Mavis Staples – You Are Not Alone, produced by Jeff Tweedy [Album Review]

by Woody on October 5, 2010

For many, the name Mavis Staples conjures images from The Last Waltz, the film that documents The Bands final concert. The beautiful footage of The Staples Singers performing “The Weight” with The Band served as my introduction to Staples and I have long since been a fan. More than thirty years and countless albums have passed since that performance, but with her latest solo release, You Are Not Alone, the 71-year old Staples reminds us that her voice is still one to be reckoned with.

Released earlier in the fall and produced by Wilcos Jeff Tweedy, You Are Not Alone presents 13 songs. Although the albums lyrical content is certainly of the gospel tradition, the arrangements effectively bridge a variety of genres. Tweedys influence is strong on the acoustic guitar filled title track and “In Christ There Is No East or West,” which are both suggestive of Wilco circa Yankee Hotel Foxtrot. While “Creep Along Moses” and “Wrote A Song For Everyone” both have a decidedly blues feel.

The albums overall appeal and effectiveness, however, are derived from Staples voice, the quality of which appears to have strengthened with age. Throughout the album, she sings with a depth, power, and warmth that seem increasingly rare in music today. It is these qualities that first captured my attention many years ago, and that make this album a perfect soundtrack as the days continue to get colder and the nights longer.

Video: Mavis Staples singing “You Are Not Alone” with Jeff Tweedy on guitar.

{ 4 comments… read them below or add one }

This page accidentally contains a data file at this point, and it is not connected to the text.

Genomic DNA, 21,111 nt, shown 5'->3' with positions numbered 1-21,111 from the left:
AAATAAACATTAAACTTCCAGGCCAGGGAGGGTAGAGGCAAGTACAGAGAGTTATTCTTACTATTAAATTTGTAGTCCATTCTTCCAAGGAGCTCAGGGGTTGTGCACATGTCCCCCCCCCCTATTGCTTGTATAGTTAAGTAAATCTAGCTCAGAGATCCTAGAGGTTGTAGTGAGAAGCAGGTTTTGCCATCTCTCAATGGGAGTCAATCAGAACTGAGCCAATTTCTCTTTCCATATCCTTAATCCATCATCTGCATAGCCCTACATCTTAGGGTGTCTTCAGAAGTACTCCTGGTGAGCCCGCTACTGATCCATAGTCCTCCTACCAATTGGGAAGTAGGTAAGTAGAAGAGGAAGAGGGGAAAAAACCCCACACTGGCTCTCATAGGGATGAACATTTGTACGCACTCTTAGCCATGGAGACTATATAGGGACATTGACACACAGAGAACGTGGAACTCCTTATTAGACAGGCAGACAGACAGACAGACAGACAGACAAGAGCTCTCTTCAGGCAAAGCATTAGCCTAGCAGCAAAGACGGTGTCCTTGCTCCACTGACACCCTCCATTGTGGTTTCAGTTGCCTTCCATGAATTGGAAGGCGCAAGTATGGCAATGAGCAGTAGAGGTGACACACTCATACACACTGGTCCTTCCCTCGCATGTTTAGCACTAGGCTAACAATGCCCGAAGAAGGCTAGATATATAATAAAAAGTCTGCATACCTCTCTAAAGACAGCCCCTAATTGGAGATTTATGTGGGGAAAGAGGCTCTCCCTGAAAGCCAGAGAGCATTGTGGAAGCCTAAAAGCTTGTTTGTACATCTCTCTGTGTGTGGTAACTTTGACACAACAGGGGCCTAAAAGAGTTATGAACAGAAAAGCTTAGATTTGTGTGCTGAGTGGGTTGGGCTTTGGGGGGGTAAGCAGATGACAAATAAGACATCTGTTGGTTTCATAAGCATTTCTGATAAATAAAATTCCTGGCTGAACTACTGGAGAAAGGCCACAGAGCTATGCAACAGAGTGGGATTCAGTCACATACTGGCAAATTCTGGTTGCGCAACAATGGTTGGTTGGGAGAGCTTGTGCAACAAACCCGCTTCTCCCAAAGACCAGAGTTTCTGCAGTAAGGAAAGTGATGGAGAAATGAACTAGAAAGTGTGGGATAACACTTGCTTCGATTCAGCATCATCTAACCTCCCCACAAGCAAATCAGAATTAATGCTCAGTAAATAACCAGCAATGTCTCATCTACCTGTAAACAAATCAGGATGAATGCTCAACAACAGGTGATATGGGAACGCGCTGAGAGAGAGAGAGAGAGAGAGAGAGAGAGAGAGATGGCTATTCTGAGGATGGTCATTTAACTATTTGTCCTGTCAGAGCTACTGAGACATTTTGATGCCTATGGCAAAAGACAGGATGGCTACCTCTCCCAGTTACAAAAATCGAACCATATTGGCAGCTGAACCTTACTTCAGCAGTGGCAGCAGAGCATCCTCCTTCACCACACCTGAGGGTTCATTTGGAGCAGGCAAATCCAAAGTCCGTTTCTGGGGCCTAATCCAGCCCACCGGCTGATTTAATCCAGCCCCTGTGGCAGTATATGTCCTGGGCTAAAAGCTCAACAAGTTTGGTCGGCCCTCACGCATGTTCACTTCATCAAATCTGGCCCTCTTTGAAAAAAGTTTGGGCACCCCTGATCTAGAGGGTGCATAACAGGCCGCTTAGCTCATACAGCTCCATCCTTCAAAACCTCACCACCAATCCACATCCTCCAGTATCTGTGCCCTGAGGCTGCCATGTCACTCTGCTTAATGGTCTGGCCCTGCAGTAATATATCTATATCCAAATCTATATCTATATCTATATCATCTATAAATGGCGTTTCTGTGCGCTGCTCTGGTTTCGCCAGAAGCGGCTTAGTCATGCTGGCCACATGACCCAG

MP October 5, 2010 at 6:13 am

Mavis’ voice was made to sing gospel music. What makes this record so fantastic is the choice of songs. Wrote a Song For Everyone gets me every time I listen to it.

DBTChicago October 5, 2010 at 9:27 pm

not heard this album. my guess is it’s amazing. mavis staples is amazing, and i think jeff tweedy is amazing behind the scenes. uncle tupelo is one of my favorite bands of all time, and tweedy no doubt had a big impact on that music. i just didn’t like his songs. when the band split, i sided with Jay Farrar and Son Volt. i think the reason Tweedy became such a big success is his production. he knows what sounds good. good for him.

oz October 6, 2010 at 6:55 am

Wow. I sided with Tweedy in that breakup. I’m glad we didn’t run into you guys on the street. Could have been awkward.

If you don’t like Christian/gospel overtones in your music, this album won’t resonate. It is incredible, though.

Woody October 12, 2010 at 8:02 am

This disc puts me in a good mood whenever I listen to it. An absolute gem. Creep Along Moses is one of my favorite tunes this year. Lifts me up every time I hear it.

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